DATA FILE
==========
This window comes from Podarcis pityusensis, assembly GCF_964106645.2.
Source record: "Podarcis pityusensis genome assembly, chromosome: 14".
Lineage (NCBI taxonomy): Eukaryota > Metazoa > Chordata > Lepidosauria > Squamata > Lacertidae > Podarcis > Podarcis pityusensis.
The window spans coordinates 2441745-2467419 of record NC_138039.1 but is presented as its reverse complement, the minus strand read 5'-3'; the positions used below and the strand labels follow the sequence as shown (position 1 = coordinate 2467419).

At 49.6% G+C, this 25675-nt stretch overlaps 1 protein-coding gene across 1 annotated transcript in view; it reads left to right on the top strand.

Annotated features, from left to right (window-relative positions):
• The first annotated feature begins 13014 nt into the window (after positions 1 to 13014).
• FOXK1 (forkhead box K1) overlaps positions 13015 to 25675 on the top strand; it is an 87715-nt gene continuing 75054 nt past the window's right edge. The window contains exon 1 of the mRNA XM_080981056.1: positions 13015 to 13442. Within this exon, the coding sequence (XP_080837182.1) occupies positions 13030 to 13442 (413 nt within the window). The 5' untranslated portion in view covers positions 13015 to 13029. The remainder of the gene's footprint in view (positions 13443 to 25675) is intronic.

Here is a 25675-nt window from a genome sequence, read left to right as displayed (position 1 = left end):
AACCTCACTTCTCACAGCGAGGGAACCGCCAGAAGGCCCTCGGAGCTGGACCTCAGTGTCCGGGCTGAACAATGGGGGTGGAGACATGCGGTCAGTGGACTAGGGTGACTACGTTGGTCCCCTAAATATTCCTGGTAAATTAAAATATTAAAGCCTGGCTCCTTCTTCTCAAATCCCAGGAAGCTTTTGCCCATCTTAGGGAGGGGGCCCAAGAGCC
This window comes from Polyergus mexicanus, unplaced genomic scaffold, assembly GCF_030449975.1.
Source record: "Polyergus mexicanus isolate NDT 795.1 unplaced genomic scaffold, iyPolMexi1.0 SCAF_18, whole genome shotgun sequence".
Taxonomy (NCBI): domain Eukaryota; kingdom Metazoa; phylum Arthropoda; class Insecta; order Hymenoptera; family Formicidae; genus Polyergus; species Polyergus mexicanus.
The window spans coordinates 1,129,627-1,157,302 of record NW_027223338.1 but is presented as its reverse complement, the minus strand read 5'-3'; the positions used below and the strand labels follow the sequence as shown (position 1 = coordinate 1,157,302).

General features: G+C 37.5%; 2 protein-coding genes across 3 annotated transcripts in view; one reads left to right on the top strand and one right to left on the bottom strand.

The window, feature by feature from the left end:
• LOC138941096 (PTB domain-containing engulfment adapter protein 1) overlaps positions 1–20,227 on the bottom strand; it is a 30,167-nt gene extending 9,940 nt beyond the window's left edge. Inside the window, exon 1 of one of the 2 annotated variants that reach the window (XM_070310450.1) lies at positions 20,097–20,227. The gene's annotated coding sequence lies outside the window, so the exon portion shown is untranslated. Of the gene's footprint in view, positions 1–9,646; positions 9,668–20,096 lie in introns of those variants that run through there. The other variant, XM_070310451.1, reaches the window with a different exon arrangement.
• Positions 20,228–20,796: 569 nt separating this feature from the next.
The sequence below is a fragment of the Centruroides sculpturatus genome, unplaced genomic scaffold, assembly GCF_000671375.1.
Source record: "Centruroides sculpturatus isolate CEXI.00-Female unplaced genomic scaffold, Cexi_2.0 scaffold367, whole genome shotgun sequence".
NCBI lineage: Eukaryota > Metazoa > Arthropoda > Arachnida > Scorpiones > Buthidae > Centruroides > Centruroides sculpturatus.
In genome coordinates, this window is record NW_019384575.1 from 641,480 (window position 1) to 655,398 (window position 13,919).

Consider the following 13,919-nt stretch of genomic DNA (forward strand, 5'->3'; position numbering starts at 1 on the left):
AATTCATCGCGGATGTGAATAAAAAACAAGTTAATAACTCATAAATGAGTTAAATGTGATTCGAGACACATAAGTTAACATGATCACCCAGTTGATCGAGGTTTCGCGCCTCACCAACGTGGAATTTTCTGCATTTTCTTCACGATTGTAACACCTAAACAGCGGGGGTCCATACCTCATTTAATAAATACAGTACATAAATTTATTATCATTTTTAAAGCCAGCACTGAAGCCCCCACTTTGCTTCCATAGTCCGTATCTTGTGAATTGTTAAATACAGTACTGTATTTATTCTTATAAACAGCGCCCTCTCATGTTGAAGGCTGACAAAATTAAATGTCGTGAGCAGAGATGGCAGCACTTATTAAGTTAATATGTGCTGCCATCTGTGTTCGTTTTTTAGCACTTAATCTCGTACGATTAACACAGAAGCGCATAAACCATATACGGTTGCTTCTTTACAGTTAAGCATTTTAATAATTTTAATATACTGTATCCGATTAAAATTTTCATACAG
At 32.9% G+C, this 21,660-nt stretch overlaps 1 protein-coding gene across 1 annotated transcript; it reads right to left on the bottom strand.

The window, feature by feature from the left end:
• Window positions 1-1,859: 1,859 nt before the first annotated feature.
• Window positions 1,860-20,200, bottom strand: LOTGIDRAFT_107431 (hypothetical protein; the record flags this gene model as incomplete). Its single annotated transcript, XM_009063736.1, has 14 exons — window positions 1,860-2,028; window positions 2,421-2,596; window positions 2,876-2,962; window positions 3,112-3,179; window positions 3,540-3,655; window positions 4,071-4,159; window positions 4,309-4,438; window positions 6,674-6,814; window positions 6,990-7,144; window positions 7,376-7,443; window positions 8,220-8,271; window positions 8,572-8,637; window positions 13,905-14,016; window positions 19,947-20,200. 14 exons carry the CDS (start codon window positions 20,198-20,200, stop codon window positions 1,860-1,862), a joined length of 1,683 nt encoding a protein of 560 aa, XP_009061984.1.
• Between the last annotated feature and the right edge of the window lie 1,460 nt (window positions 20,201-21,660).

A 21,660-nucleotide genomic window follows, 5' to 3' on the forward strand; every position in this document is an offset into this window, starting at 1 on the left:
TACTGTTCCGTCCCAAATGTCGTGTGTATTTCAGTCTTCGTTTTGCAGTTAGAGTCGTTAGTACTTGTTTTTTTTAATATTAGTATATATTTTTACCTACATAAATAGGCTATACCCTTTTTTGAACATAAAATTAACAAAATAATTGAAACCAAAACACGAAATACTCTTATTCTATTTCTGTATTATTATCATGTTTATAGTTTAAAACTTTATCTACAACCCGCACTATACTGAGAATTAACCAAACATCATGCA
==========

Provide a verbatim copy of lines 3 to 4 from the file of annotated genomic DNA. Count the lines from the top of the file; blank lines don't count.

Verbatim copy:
Lineage (NCBI taxonomy): Eukaryota > Metazoa > Chordata > Lepidosauria > Squamata > Lacertidae > Podarcis > Podarcis pityusensis.
The window spans coordinates 2441745-2467419 of record NC_138039.1 but is presented as its reverse complement, the minus strand read 5'-3'; the positions used below and the strand labels follow the sequence as shown (position 1 = coordinate 2467419).